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New fund to support learner success

New fund to support learner success

Last updated 23 August 2023
Last updated 23 August 2023

The Government is supporting a new fund to remove barriers and improve opportunities for the most underserved tertiary learners.

The new fund ‘Tūwhitia – Accelerating Learner Success’ – will provide up to $10 million each year to tertiary institutions to co-fund learner success initiatives.

There are great ideas out there to improve learner success, but some tertiary education providers are struggling to get them off the ground with the impact of lower enrolment numbers.

The fund will reduce barriers to establishing such initiatives so learners can experience the benefits sooner. The initiatives selected will be focused on a whole-of-organisation change to better support underserved learners and achieving equity, which in turn will benefit all.

These initiatives could range from support and monitoring programmes to changing the way the organisation is structured and interacts with learners.

For example, some tertiary providers are using data on learners’ engagement in their courses and with the institution to indicate whether or not individual learners are more at risk of not succeeding. With this information, institutions are able to proactively contact the learner to understand what is happening in their life and ensure they get the support they need to be successful. Significant numbers of learners have been helped because of this approach, with institutions beginning to see increased course engagement and completions.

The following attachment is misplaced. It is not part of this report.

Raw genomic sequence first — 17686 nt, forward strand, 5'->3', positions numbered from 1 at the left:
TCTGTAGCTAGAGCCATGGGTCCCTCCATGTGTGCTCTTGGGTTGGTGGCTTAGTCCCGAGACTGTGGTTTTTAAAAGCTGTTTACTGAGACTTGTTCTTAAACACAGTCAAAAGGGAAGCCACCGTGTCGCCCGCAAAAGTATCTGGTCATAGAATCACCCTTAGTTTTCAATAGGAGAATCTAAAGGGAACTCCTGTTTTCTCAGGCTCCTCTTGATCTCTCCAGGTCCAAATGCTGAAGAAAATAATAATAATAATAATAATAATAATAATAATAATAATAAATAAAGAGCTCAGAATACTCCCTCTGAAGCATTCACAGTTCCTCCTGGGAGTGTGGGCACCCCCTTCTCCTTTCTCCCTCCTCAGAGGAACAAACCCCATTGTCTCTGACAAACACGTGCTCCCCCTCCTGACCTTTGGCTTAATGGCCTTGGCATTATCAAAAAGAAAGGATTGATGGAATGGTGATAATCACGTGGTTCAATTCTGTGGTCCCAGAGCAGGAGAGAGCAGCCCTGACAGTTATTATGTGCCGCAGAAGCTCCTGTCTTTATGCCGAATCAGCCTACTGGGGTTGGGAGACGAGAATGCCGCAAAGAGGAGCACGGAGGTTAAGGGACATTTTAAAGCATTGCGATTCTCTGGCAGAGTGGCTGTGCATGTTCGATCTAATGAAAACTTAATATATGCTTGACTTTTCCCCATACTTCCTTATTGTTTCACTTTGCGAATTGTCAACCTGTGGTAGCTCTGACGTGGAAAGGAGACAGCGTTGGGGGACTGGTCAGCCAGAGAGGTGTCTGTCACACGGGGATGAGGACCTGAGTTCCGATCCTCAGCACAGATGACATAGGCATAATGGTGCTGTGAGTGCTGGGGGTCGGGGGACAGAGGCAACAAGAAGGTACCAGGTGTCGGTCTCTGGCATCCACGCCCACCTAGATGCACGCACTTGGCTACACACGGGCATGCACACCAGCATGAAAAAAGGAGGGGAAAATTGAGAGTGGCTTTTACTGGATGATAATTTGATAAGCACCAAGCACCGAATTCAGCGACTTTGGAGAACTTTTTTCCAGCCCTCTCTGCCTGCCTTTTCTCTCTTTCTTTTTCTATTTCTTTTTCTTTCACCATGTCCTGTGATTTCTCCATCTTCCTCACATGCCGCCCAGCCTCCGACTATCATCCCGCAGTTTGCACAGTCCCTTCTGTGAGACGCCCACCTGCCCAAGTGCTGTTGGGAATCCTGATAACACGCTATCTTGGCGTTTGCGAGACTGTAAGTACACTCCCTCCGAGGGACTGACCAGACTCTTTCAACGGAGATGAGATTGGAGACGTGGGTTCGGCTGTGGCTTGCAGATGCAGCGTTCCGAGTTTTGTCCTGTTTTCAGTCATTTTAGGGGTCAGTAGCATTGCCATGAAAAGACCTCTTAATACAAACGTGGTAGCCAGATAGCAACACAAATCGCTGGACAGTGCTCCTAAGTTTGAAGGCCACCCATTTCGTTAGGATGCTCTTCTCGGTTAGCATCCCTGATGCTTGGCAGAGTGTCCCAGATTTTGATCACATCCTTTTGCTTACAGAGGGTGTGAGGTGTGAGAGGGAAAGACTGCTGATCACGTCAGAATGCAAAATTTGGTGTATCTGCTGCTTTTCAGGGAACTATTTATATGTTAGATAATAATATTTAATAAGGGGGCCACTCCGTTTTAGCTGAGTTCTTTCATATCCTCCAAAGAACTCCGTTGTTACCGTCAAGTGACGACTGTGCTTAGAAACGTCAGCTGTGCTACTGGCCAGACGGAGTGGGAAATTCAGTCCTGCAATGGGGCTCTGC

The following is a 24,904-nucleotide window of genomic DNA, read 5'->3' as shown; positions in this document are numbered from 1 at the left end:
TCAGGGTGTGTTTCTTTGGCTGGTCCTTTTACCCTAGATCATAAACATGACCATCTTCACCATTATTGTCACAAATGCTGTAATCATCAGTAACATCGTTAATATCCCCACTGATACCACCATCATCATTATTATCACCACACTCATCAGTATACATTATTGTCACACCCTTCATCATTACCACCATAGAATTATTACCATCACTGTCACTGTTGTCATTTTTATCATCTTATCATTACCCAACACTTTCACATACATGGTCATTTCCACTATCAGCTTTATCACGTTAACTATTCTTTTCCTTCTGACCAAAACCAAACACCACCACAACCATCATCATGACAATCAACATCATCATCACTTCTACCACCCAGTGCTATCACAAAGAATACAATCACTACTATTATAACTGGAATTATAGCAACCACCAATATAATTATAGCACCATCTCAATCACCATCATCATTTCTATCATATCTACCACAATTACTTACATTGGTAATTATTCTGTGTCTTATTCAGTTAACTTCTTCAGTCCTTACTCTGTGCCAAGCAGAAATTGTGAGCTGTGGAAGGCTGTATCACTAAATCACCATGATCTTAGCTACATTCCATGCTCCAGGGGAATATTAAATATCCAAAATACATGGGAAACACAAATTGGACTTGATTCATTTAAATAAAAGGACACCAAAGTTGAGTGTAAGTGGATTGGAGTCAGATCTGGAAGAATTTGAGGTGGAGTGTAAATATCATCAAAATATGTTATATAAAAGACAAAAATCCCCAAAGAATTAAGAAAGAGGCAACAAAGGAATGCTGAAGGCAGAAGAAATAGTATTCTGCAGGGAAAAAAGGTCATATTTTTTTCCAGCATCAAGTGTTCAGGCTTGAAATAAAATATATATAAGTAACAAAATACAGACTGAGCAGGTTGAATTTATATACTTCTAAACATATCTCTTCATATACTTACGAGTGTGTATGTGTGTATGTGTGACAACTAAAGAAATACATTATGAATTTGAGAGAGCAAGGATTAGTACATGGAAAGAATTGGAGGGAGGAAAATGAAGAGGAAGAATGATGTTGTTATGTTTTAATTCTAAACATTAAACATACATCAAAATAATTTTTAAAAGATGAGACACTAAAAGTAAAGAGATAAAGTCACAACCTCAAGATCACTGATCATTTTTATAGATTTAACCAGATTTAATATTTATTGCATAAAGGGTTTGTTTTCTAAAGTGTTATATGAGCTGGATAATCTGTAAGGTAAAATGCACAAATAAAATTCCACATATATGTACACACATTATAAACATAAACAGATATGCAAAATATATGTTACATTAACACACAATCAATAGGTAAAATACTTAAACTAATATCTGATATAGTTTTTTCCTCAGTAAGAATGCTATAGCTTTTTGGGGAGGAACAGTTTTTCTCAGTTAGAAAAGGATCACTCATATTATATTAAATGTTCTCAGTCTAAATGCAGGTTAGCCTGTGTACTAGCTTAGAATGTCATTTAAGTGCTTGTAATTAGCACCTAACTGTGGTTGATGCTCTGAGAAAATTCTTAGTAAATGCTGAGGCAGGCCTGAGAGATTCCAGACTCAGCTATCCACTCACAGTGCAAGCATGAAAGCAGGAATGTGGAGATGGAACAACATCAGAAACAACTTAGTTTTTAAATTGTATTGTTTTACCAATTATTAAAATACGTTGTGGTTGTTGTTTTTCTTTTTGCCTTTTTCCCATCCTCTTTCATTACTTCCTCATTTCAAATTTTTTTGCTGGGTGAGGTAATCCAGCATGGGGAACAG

A number of providers are improving course completion rates for Māori and Pacific learners by mapping their learners’ journeys through tertiary education. This enables the providers to identify what works for learners and any personal or organisational issues that could be creating barriers to success. Organisational changes can then be made in how the provider works with, and supports, their learners to ensure their success.

Successfully gaining a tertiary qualification – be it through an apprenticeship, a diploma, or a degree – improves lifelong outcomes for individuals, whānau, and communities. Changes at tertiary providers are needed to ensure those who would benefit most, including Māori and Pacific learners, disabled learners, and those with learning support needs, are supported to be successful.

The Tertiary Education Commission will determine and publish eligibility criteria, funding rules and priorities in the coming months.